Lavabit was a secure email service promising users total privacy. Emails were encrypted on Lavabit’s servers, and the site’s owners couldn’t read the contents or share them with authorities, even if they wanted to. Edward Snowden was a customer.
Last week, Lavabit suddenly ceased operations. Owner Ladar Levison wrote this on the site’s homepage:
I have been forced to make a difficult decision: to become complicit in crimes against the American people or walk away from nearly ten years of hard work by shutting down Lavabit. After significant soul searching, I have decided to suspend operations.
Yesterday on the program Democracy Now!, host Amy Goodman asked Levison, who was flanked by his lawyer, to explain the details of his “difficult decision.” He said:
I can’t talk about that. I would like to, believe me. I think if the American public knew what our government was doing, they wouldn’t be allowed to do it anymore.
Right after Lavabit pulled its own plug, Silent Circle, a company offering a similar service, also killed its encrypted email, explaining the decision thusly:
We see the writing the wall, and we have decided that it is best for us to shut down Silent Mail now. We have not received subpoenas, warrants, security letters, or anything else by any government, and this is why we are acting now.
Missives soon began appearing in The Atlantic and The Guardian, shoving these principled decisions under the noses of behemoths including Google and Facebook. The message: it’s time to stand up for your users; when the NSA comes knocking, fight back any way you can. Edward Snowden took the same opportunity, relaying this message through his interlocutor, journalist Glenn Greenwald:
“Employees and leaders at Google, Facebook, Microsoft, Yahoo, Apple, and the rest of our Internet titans must ask themselves why they aren’t fighting for our interests the same way small businesses are. The defense they have offered to this point is that they were compelled by laws they do not agree with, but one day of downtime for the coalition of their services could achieve what a hundred Lavabits could not.”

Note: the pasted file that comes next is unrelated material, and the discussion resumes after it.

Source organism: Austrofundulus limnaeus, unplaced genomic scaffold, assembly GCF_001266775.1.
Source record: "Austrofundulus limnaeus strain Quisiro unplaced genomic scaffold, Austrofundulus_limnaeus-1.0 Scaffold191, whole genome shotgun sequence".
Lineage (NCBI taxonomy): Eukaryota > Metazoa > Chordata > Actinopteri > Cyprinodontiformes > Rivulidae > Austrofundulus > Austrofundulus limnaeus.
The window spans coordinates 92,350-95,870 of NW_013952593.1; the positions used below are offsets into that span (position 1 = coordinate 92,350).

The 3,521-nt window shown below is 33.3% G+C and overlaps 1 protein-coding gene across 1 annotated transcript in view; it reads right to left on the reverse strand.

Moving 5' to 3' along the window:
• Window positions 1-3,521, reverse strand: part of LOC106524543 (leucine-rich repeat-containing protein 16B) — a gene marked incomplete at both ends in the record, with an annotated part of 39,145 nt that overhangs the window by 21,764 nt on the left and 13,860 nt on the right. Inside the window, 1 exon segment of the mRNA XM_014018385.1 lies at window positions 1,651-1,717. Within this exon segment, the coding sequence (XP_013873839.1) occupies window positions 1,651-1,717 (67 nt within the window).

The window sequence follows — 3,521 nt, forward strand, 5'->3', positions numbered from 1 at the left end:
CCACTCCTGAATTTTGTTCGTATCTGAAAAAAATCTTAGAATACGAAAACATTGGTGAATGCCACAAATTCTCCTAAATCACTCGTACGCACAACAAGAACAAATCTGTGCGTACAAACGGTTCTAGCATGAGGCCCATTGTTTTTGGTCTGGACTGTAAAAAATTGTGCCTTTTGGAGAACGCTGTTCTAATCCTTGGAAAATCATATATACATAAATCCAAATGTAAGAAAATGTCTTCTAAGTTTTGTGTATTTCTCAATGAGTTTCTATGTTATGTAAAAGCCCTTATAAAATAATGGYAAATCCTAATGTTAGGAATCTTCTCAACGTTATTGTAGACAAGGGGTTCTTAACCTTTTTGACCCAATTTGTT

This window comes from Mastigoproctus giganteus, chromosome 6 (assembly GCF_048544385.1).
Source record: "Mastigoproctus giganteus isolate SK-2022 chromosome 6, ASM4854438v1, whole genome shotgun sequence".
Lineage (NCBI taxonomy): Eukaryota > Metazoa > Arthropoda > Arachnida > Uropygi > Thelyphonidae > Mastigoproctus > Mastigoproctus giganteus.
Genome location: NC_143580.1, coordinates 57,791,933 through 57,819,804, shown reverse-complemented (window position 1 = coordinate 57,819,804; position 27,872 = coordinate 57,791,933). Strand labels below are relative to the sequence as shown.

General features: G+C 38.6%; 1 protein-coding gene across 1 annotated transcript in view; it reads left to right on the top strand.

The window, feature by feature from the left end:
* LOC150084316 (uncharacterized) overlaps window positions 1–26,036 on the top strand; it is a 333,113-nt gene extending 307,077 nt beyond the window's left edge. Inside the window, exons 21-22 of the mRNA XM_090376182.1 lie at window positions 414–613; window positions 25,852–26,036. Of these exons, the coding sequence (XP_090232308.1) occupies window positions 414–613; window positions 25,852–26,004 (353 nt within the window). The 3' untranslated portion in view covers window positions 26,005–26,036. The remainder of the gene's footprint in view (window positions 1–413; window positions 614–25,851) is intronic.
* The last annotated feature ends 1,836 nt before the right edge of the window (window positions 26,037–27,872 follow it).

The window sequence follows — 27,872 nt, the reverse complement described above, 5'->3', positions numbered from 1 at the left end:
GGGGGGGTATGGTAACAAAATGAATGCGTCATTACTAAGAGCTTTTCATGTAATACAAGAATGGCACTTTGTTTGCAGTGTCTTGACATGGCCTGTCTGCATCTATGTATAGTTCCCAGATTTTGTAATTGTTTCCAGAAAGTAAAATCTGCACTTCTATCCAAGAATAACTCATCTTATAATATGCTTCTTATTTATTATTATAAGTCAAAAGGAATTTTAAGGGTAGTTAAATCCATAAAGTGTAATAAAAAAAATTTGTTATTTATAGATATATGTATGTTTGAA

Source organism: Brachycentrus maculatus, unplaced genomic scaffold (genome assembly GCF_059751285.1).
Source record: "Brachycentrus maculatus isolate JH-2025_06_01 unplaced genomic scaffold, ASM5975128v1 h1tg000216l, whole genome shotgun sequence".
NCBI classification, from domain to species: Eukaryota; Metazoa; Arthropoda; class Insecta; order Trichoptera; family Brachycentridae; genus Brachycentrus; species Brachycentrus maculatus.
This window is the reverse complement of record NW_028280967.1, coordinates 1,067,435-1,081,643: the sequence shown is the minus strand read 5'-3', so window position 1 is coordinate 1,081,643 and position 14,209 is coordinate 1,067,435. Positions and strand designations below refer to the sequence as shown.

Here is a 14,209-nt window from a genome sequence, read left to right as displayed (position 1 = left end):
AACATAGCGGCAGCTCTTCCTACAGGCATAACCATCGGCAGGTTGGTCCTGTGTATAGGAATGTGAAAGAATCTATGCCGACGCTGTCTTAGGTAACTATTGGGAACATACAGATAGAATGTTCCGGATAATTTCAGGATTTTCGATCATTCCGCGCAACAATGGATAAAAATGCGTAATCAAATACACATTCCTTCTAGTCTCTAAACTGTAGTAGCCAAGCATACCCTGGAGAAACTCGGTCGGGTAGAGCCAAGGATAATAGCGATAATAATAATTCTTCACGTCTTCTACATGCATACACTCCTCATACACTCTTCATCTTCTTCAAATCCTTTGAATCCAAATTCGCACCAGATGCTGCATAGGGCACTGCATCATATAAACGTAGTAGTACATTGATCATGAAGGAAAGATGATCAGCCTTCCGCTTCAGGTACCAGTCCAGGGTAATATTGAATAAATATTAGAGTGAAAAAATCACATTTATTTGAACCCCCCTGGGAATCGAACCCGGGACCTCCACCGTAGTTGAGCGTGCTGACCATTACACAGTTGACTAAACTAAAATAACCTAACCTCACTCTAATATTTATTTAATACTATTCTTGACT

The argument is that while capitulating to government surveillance requests may be easier for companies in the short-term, the fact is that intelligence agencies like the NSA don’t truly care about a company’s bottom line and can’t secure their own data. They’ll promise Internet companies total secrecy, but eventually a whistleblower like Snowden will leak word of the backroom deals. Or worse, the next whistleblower might leak the user data itself. After all, who’s better at securing user data: Google or a government bureaucracy? Ultimately, the logic goes, companies will be damaged more by an inevitable loss of public trust than they will be by wrangling with the NSA right now.
Of course for this to be true, it will need to be backed up by a clear and sustained user backlash. We know that the tide of public sentiment is turning against mass surveillance. A Washington Post poll conducted in July found that 74 per cent of Americans felt that the NSA had violated their privacy rights. We know that both President Barack Obama and Congress are feeling the pressure from constituents to reign in the NSA.
What we haven’t seen yet are significant commercial consequences for companies who agree to sell out their users, or commercial rewards for those who refuse to. That may be just what it takes.
Follow Jesse on Twitter @JesseBrown